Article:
The only excuse I can come up with for not seeing the exceptional exhibition of John McLaughlin's paintings at LACMA until just a few days ago is the two other blockbuster exhibitions at the same museum: Picasso & Rivera and German Art in the Age of Dürer and Cranach. I went to see these two blockbuster exhibitions several times already and each time rejoiced at the richness and diversity of the artworks on display. So, how can any other exhibition survive a competition with Picasso and Dürer? On the very last day of 2016, I went to LACMA again, this time with one purpose, and one purpose only -- to see the retrospective exhibition of John McLaughlin (1898-1976).
Anyone interested in the history of Southern California post-war art will recognize his important contributions to geometric abstract painting. I've seen McLaughlin's works on a number of occasions, and have always been aware of its importance. But not until this exceptional exhibition at LACMA was I able to connect with his art not only intellectually, but on a deeper emotional level.
McLaughlin's medium-sized paintings, with their rectangles of solid colors, give an initial impression of simplicity. But a very complicated simplicity it is, with strong echoes of abstract compositions by Kazimir Malevich and Piet Mondrian. What makes this exhibition so special and so unique is the fact that it's the first (and long overdue) retrospective of his works since his death 40 years ago.
I didn't plan to spend more than 15 or 20 minutes walking through the exhibition. But much to my surprise, I stayed there for over an hour, marveling at the sophistication and minimalistic luxury of McLaughlin's art. And here's yet another rather unexpected twist: each room of the exhibition has a few wooden chairs designed by well-known sculptor and furniture-maker Roy McMakin (b. 1956). He was commissioned to design these twelve chairs in response to McLaughlin's paintings. At first glance, all twelve chairs look the same, but pay attention and you'll discover subtle differences in their designs that compliment and echo the geometric compositions of the abstract paintings around them.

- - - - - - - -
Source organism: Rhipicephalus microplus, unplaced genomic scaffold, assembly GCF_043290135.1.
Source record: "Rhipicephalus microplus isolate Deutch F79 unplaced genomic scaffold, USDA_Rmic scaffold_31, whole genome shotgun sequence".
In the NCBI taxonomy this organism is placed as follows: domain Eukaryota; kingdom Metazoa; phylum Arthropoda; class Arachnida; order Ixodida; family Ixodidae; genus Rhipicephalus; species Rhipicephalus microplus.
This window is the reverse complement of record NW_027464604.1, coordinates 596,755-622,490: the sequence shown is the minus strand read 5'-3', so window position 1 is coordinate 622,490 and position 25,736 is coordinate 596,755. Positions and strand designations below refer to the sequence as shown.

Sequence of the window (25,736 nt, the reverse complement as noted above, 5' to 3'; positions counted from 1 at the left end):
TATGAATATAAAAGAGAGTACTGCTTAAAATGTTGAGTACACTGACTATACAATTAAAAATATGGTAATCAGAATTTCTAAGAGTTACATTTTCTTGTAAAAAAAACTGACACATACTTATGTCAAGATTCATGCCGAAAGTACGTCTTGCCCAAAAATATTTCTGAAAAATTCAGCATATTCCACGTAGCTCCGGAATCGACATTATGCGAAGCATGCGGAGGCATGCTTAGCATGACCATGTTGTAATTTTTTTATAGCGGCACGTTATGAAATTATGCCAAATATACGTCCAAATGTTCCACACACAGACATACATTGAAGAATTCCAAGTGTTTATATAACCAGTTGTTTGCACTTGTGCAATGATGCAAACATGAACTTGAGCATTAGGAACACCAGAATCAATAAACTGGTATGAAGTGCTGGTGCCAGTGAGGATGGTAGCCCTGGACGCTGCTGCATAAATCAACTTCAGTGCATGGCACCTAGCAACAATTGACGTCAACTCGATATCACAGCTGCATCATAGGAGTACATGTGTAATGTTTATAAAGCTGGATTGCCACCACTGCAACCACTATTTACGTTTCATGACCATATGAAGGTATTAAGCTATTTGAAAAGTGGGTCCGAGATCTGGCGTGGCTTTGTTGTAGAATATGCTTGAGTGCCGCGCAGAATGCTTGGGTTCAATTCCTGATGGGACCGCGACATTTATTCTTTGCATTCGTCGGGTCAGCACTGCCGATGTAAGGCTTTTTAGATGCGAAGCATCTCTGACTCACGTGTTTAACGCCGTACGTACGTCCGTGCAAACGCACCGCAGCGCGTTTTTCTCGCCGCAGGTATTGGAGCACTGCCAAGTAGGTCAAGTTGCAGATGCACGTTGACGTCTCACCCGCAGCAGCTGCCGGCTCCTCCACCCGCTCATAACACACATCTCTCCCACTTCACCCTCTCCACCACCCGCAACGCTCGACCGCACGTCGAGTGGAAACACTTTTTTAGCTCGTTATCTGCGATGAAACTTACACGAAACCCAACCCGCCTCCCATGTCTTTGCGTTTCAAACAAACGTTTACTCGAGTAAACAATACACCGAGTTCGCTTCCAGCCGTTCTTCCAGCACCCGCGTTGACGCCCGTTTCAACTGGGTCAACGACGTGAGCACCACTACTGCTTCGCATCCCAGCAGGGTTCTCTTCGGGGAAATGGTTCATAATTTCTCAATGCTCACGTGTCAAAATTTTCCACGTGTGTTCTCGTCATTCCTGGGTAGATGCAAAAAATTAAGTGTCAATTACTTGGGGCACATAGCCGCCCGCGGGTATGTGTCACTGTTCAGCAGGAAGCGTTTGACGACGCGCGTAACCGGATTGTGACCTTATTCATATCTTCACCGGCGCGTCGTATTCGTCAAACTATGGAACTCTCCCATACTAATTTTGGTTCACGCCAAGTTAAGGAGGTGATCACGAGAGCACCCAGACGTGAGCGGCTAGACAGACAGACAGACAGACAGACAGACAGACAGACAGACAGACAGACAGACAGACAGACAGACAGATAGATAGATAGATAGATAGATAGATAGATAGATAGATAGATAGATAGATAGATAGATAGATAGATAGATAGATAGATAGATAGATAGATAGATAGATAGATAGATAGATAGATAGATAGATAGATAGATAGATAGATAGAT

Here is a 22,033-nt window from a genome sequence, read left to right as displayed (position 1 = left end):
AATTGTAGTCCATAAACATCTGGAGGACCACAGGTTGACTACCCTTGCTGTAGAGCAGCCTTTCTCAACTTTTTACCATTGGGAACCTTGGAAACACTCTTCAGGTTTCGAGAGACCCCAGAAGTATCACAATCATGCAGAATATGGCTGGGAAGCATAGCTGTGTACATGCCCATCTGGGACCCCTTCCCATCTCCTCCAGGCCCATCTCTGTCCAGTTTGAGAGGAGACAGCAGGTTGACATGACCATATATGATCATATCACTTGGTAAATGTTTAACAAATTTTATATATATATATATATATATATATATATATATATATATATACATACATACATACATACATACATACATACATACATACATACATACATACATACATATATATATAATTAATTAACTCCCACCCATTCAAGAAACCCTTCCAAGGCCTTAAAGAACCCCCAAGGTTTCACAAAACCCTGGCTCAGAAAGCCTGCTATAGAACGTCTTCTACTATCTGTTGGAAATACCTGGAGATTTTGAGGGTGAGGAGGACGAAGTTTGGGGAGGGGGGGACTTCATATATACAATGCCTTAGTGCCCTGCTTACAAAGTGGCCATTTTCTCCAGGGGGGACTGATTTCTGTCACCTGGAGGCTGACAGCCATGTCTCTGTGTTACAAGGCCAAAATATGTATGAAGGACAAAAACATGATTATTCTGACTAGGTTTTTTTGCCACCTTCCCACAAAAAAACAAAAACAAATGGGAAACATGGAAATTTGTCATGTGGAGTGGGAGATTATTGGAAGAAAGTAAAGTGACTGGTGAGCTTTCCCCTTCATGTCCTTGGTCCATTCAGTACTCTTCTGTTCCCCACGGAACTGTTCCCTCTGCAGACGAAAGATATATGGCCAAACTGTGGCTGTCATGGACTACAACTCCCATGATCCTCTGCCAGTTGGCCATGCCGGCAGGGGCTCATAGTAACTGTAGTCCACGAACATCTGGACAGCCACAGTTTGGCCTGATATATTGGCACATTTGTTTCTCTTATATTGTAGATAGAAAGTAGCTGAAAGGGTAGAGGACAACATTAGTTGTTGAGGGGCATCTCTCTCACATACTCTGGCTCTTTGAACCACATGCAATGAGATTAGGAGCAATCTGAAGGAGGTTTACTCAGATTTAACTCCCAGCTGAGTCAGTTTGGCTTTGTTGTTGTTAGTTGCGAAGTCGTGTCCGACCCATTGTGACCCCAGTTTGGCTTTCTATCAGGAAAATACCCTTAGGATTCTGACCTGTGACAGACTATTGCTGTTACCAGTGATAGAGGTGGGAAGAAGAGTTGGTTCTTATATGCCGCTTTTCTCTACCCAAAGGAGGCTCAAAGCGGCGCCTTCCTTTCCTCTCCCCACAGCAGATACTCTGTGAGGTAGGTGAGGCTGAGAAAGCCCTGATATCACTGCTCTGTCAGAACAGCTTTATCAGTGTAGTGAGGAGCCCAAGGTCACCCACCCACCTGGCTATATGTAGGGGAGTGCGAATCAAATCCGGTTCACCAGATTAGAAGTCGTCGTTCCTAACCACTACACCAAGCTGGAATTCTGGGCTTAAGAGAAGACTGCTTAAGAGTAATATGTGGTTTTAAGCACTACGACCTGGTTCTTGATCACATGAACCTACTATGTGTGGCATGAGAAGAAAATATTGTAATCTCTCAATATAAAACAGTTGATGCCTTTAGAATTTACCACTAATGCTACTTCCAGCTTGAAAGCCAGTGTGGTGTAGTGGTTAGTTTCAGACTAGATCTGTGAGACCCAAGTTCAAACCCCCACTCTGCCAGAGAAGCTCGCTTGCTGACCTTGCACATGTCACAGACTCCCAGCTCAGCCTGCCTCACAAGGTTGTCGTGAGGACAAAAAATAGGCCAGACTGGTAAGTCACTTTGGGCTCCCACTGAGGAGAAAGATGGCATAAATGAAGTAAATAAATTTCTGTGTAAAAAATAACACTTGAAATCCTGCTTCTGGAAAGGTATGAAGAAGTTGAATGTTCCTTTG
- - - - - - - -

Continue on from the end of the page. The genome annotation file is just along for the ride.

So my friends, if you haven't treated yourself yet to these three exceptional exhibitions at LACMA: do it now, in the first days of the New Year. Have fun. But please save a little bit of time and energy for yet another museum adventure -- a conversation at the Getty Center on Sunday, January 15 at 3pm. This one will be devoted to the minor German princess who married into the Russian imperial family and subsequently transformed herself into Catherine the Great (1729-1796).
There is a fascinating new biography of Catherine by Susan Jaques, titled The Empress of Art. The book has a particular focus on her passion for art, which she collected voraciously throughout her reign. With the help and advice of such luminaries as Diderot and Voltaire, Catherine often acquired the entire collections of European nobility in desperate need of money.
The hundreds of paintings she acquired became the foundation of the world famous Hermitage museum in St. Petersburg. The history of the Hermitage and the life of Catherine as the Empress of Art will be the subject of a conversation between the author Susan Jaques and myself at the Getty auditorium on Sunday, January 15th at 3pm. The event will be open to the public but tickets should be reserved in advance.
"There are few women in history more fascinating than Catherine the Great, and for the first time, Susan Jaques brings her to life through the prism of art."
Edward Goldman is an art critic and the host of Art Talk, a program on art and culture for NPR affiliate KCRW 89.9 FM. To listen to the complete show and hear Edward's charming Russian accent, click here.